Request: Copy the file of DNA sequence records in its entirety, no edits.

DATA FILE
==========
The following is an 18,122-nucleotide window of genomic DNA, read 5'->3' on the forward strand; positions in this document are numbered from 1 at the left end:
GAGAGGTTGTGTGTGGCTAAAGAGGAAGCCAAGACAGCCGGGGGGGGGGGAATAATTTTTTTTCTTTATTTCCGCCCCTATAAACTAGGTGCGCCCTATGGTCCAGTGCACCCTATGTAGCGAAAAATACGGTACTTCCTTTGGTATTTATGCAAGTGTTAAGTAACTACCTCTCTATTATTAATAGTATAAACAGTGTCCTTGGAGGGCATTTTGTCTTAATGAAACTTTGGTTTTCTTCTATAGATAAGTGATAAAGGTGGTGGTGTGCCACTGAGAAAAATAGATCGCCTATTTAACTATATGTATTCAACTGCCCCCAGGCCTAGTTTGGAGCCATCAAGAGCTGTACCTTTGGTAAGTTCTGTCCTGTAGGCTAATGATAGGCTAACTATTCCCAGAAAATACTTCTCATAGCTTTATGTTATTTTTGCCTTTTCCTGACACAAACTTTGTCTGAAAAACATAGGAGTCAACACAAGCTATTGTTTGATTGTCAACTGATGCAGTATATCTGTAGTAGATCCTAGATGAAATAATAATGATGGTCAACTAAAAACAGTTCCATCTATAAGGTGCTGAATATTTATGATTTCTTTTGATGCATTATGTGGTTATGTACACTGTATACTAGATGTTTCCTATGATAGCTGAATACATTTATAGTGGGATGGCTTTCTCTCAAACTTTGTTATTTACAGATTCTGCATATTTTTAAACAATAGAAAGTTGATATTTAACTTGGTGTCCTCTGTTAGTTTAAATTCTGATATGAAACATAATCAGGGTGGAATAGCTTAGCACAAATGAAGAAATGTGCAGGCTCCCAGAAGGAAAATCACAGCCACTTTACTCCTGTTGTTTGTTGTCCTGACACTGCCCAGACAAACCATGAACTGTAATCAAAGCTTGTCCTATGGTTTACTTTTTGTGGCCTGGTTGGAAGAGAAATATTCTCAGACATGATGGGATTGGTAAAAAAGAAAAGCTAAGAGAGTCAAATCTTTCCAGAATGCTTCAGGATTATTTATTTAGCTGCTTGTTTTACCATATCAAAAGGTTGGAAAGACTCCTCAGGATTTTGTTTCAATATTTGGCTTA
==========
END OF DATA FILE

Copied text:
The following is an 18,122-nucleotide window of genomic DNA, read 5'->3' on the forward strand; positions in this document are numbered from 1 at the left end:
GAGAGGTTGTGTGTGGCTAAAGAGGAAGCCAAGACAGCCGGGGGGGGGGGAATAATTTTTTTTCTTTATTTCCGCCCCTATAAACTAGGTGCGCCCTATGGTCCAGTGCACCCTATGTAGCGAAAAATACGGTACTTCCTTTGGTATTTATGCAAGTGTTAAGTAACTACCTCTCTATTATTAATAGTATAAACAGTGTCCTTGGAGGGCATTTTGTCTTAATGAAACTTTGGTTTTCTTCTATAGATAAGTGATAAAGGTGGTGGTGTGCCACTGAGAAAAATAGATCGCCTATTTAACTATATGTATTCAACTGCCCCCAGGCCTAGTTTGGAGCCATCAAGAGCTGTACCTTTGGTAAGTTCTGTCCTGTAGGCTAATGATAGGCTAACTATTCCCAGAAAATACTTCTCATAGCTTTATGTTATTTTTGCCTTTTCCTGACACAAACTTTGTCTGAAAAACATAGGAGTCAACACAAGCTATTGTTTGATTGTCAACTGATGCAGTATATCTGTAGTAGATCCTAGATGAAATAATAATGATGGTCAACTAAAAACAGTTCCATCTATAAGGTGCTGAATATTTATGATTTCTTTTGATGCATTATGTGGTTATGTACACTGTATACTAGATGTTTCCTATGATAGCTGAATACATTTATAGTGGGATGGCTTTCTCTCAAACTTTGTTATTTACAGATTCTGCATATTTTTAAACAATAGAAAGTTGATATTTAACTTGGTGTCCTCTGTTAGTTTAAATTCTGATATGAAACATAATCAGGGTGGAATAGCTTAGCACAAATGAAGAAATGTGCAGGCTCCCAGAAGGAAAATCACAGCCACTTTACTCCTGTTGTTTGTTGTCCTGACACTGCCCAGACAAACCATGAACTGTAATCAAAGCTTGTCCTATGGTTTACTTTTTGTGGCCTGGTTGGAAGAGAAATATTCTCAGACATGATGGGATTGGTAAAAAAGAAAAGCTAAGAGAGTCAAATCTTTCCAGAATGCTTCAGGATTATTTATTTAGCTGCTTGTTTTACCATATCAAAAGGTTGGAAAGACTCCTCAGGATTTTGTTTCAATATTTGGCTTA